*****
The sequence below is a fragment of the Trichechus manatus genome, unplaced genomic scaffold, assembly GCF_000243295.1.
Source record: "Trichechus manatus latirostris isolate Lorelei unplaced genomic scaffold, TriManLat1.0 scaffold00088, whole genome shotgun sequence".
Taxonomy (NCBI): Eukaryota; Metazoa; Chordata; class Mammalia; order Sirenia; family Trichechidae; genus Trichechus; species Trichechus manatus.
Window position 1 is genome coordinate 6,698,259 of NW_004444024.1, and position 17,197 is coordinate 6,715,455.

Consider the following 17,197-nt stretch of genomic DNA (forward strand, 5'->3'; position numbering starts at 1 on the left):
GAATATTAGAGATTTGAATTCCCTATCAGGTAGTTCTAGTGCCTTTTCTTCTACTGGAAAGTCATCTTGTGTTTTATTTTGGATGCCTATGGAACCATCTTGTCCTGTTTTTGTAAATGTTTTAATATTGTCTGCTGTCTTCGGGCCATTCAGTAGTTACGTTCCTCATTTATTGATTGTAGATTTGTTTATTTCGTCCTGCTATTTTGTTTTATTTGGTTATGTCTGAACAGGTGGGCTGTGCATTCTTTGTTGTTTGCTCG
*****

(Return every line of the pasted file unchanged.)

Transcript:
The sequence below is a fragment of the Trichechus manatus genome, unplaced genomic scaffold, assembly GCF_000243295.1.
Source record: "Trichechus manatus latirostris isolate Lorelei unplaced genomic scaffold, TriManLat1.0 scaffold00088, whole genome shotgun sequence".
Taxonomy (NCBI): Eukaryota; Metazoa; Chordata; class Mammalia; order Sirenia; family Trichechidae; genus Trichechus; species Trichechus manatus.
Window position 1 is genome coordinate 6,698,259 of NW_004444024.1, and position 17,197 is coordinate 6,715,455.

Consider the following 17,197-nt stretch of genomic DNA (forward strand, 5'->3'; position numbering starts at 1 on the left):
GAATATTAGAGATTTGAATTCCCTATCAGGTAGTTCTAGTGCCTTTTCTTCTACTGGAAAGTCATCTTGTGTTTTATTTTGGATGCCTATGGAACCATCTTGTCCTGTTTTTGTAAATGTTTTAATATTGTCTGCTGTCTTCGGGCCATTCAGTAGTTACGTTCCTCATTTATTGATTGTAGATTTGTTTATTTCGTCCTGCTATTTTGTTTTATTTGGTTATGTCTGAACAGGTGGGCTGTGCATTCTTTGTTGTTTGCTCG